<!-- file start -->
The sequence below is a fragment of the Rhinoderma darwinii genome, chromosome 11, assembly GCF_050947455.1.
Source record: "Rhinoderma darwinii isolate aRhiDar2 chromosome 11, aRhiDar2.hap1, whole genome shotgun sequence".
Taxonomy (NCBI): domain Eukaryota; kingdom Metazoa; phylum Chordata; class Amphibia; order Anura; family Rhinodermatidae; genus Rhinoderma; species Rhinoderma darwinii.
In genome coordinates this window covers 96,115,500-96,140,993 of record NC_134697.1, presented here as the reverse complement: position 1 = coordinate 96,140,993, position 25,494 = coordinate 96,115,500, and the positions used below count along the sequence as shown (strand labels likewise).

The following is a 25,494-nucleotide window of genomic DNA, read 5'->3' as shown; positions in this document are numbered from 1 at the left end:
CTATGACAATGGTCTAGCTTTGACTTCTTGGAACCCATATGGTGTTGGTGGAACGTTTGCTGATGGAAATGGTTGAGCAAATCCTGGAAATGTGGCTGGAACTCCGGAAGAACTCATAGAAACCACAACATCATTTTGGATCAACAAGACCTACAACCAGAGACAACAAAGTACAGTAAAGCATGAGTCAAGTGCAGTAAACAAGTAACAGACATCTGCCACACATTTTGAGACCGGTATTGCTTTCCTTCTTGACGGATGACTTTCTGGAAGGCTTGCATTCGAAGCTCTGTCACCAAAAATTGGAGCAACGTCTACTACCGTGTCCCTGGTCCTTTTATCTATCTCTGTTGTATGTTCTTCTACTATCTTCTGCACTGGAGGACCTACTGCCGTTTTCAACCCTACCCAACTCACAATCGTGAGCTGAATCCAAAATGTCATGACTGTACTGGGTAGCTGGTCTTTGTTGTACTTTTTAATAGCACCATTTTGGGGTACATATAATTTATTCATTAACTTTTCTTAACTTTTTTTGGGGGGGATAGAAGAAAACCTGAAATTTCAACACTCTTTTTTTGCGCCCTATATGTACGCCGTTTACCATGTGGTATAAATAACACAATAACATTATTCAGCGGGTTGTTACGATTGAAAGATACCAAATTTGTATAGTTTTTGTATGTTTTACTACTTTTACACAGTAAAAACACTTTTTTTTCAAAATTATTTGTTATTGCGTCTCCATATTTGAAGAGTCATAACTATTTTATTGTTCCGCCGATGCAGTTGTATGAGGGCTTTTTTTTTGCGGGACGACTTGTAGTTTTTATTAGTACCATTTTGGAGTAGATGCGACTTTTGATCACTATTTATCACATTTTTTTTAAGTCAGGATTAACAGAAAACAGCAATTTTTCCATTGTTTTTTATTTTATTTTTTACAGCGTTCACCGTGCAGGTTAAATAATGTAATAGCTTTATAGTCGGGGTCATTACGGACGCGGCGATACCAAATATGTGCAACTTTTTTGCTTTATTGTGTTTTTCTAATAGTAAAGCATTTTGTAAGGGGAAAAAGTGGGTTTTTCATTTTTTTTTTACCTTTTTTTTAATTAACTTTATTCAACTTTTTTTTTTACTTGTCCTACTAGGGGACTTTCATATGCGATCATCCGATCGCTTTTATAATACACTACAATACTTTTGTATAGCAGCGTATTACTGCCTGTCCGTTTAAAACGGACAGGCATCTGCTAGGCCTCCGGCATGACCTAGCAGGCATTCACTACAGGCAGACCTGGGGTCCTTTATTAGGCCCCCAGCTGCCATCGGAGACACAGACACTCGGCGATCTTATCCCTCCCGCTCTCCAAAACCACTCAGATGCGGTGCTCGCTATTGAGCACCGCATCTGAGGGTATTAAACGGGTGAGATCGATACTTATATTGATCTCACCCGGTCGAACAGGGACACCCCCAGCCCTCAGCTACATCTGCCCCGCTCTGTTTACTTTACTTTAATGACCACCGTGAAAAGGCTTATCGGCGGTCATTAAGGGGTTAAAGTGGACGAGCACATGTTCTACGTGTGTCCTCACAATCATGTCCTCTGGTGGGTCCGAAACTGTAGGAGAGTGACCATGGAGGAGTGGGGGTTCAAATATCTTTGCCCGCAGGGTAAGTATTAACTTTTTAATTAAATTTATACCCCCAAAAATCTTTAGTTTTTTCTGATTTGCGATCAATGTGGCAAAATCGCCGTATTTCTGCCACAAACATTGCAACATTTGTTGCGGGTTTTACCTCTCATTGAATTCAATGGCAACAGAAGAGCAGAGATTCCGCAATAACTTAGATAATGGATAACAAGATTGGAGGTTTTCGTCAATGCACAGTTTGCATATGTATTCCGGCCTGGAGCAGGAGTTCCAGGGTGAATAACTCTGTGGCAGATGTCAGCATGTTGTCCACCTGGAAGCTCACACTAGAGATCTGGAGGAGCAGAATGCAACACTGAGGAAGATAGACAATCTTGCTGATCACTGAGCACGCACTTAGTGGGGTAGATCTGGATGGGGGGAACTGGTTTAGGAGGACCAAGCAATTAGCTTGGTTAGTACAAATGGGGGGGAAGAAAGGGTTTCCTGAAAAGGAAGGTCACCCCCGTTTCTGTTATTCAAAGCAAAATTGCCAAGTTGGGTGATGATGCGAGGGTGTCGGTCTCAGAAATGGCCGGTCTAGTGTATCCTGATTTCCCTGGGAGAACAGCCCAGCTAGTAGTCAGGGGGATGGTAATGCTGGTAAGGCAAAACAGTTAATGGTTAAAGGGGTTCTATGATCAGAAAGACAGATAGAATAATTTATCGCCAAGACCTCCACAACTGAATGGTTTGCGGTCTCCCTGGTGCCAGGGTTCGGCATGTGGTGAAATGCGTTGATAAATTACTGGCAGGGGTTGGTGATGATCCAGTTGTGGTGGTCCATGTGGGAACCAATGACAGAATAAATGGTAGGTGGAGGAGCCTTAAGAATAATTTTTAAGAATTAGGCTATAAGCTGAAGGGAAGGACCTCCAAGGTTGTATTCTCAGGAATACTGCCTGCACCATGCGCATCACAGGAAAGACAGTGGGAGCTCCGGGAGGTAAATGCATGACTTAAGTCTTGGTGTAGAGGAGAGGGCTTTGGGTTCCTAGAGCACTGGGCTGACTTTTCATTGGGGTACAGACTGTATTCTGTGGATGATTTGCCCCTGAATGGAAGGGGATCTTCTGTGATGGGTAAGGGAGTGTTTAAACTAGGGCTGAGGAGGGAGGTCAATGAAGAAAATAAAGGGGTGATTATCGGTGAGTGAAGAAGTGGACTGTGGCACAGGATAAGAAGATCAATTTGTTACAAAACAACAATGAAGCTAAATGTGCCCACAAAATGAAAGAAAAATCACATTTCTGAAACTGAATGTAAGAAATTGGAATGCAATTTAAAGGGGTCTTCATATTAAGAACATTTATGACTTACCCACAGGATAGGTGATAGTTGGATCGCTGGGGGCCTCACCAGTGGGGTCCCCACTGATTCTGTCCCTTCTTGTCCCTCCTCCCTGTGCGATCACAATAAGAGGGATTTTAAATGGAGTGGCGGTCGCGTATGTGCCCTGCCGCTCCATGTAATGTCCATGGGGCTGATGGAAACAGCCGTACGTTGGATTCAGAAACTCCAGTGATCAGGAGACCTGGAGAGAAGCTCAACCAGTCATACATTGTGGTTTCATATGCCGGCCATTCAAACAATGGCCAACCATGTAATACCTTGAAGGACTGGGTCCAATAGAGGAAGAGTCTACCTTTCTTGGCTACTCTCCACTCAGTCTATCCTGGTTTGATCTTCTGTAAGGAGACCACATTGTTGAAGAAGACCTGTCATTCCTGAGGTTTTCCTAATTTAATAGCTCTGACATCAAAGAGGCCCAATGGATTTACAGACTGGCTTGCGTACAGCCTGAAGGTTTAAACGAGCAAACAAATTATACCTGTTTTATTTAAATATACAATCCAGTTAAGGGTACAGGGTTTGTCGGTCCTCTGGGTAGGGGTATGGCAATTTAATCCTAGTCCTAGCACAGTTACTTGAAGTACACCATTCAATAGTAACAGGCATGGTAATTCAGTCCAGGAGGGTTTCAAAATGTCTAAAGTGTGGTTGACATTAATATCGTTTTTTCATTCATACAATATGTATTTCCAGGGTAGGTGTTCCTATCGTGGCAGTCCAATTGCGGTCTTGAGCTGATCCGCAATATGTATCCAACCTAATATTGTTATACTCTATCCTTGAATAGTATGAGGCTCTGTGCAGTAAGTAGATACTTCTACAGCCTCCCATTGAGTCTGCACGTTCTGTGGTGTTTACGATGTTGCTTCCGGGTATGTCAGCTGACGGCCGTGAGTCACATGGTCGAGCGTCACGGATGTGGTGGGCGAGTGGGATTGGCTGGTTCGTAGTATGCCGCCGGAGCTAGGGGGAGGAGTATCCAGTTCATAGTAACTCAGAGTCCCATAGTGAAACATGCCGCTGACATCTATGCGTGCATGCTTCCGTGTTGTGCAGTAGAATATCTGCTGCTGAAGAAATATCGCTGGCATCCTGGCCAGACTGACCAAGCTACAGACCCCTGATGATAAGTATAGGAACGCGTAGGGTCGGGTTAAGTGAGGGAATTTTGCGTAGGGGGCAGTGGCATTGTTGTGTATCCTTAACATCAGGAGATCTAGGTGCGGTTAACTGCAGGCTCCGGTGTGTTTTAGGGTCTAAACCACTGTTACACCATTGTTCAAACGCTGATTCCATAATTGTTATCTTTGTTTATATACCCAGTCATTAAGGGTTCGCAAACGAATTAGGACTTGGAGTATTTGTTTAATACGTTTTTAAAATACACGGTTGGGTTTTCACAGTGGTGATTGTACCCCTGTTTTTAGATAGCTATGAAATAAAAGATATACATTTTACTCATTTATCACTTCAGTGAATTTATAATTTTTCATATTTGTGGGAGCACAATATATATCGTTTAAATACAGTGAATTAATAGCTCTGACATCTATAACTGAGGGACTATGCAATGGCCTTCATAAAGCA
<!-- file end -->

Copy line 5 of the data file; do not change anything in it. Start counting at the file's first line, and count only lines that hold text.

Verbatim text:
The following is a 25,494-nucleotide window of genomic DNA, read 5'->3' as shown; positions in this document are numbered from 1 at the left end: